These documents address issues of faith and practice
that pertain to the Exchanged Life Counseling movement
TRINITARIANISM: A Preliminary Report to the Exchanged Life Evidences Committee of the Association of Exchanged Life Ministries, by John Best and Lee LeFebre (1/27/2011). (This document shows the error of those who exaggerate grace to the point of universal salvation.)
“Keswick”–Good Word or Bad, by John VanGelderen. This article presents the historical background of the annual evangelical, deeper life convention in Keswick, England. The author addresses inaccurate accusations and shows how this view of victorious life sanctification is biblical and relevant for today.
David C. Needham’s Birthright (Multomah Press) has been very helpful in clarifying the implications of the New Covenant for grace-based sanctification. Here is a response to an unfavorable critique of Birthright.
The internet contains critiques of Spirituotherapy from those who reject a spirit, soul, body model of man (1 Thess. 5:23), reject even a contextual role of observable psychology, and advocate a different view of sanctification. Here is a response to one of them (from an otherwise venerated journal: Bib. Sac.).
Dr. John Best addresses 12 issues in his insightful book, Resolving Misunderstandings of the Exchanged Life. It is available from AbundantLivingResources.org Here is an outline summary:
Traditional terminology describes the believer’s residual inclination toward sin (the world/flesh/devil influence) as a “sinful nature” (as those words are sometimes rendered in dynamic equivalence Bible translations). This article addresses the question: Does the Believer Have Two Natures? The answer may surprise you.
What is “the flesh”? (This article revises the Gems and Jargon definition.) The flesh remains in the believer’s mortal body after salvation (Rom. 7:18). It makes him vulnerable to a carnal (fleshly) condition in his personality (1 Cor. 3:3) if/when he walks according to the flesh instead of the Spirit (Rom. 8:3-5;13:14).
Flesh – Body of Sin
Is “self” already crucified with Christ? or should we deny “self”? Or love our neighbor our “ourself” ? That depends on which of the four meanings of “self” is under consideration.
Does the Exchanged Life endorse or require passivity?
Passivity? Walking by Grace
Some are so emphatic that believers are not under the law, that they may cross the line into “antinomianism.” Is God’s moral law in force today for everyone?
Although the believer is positionally and spiritually set apart from sin unto God at the new birth, the New Testament exhorts us to progress in sanctification. Should the believer be concerned about growing in holiness in character and conduct?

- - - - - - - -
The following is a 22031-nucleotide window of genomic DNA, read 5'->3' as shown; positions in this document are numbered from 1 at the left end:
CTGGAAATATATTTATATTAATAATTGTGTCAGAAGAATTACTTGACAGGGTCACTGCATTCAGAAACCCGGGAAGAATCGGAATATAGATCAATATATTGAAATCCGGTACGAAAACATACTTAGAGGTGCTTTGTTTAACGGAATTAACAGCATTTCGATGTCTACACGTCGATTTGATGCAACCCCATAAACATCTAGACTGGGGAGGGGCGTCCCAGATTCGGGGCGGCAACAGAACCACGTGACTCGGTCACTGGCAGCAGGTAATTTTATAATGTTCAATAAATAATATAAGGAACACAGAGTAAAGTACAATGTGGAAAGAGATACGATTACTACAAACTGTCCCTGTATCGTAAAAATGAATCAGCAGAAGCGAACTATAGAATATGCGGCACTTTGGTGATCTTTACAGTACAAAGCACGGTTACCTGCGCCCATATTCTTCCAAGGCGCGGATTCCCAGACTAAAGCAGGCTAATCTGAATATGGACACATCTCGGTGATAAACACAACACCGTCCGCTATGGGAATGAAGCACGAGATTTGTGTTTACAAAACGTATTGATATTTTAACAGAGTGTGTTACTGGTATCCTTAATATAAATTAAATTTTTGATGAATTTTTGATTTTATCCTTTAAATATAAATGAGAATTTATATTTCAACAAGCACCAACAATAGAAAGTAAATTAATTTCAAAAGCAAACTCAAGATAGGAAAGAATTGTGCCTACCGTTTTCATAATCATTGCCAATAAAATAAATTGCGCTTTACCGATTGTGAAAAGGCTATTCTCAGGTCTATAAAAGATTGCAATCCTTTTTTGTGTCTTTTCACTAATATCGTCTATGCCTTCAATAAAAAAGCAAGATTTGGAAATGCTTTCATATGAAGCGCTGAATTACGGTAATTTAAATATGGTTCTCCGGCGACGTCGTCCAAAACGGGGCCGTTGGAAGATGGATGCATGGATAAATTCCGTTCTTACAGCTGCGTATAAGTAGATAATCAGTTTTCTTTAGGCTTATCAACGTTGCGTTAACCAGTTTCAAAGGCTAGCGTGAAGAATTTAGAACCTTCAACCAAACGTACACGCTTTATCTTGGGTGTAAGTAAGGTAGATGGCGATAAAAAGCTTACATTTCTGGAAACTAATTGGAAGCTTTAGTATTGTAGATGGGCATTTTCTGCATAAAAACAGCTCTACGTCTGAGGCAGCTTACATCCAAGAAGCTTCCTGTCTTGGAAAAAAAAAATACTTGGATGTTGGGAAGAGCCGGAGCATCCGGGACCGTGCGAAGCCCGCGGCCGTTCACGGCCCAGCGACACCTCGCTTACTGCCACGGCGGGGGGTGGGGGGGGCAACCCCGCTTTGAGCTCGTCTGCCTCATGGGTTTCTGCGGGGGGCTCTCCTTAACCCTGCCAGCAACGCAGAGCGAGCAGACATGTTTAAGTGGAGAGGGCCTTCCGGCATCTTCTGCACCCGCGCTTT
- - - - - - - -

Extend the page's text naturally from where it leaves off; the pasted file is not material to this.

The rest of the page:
What is the role of psychology in biblical counseling? Should observable psychological data be totally avoided, integrated, or used in some other way? Here is an outline addressing this controversial issue (from the GFI Solomon Lecture Series).
Calvinism versus Arminianism. Was the systematic theology of Calvin accurate and balanced, or is further reformation needed? Must we choose between the T.U.L.I.P. (predestination to salvation or damnation) or the daisy (He loves me; He loves me not…)?
Is a human being one indivisible part (monism), dichotomous (body and soul), or trichotomous (body, soul and spirit)? Or must we just say “multifaceted”? Most theology students have not been informed that the early church fathers believed in trichotomy, and so did Luther. Most evangelical Bible commentators favor the ontological distinction of the human soul and spirit. The concept of “holistic trichotomy” agrees that we are one in personhood, have two separable parts (Matt. 10:28), yet three distinguishable parts (1 Thess. 5:23; Heb. 4:12). We believe that clarity in biblical psychology is a demonstratable advantage in Christian counseling.
An examination of Galatians 2:20. We live by faith of, or faith in the Son of God?
Ephesian 4:22 has been interpreted as if “the old man” is still part of the believer. Consider this text in relation to Romans 6:6 and Colossians 3:9.
Does 1 John 1:9 restrict confession of sin to one’s initial salvation?
What did Paul mean by his statement that he considered himself the “chief of sinners”?
A good survey of Bible doctrine is this college text book by Dr. Mark Cambron.
A Doctrinal Statement from Association of Exchanged Life Ministries
AELM Doctrinal Statement 2012
If you have a question or comment about these matters feel free to use this form: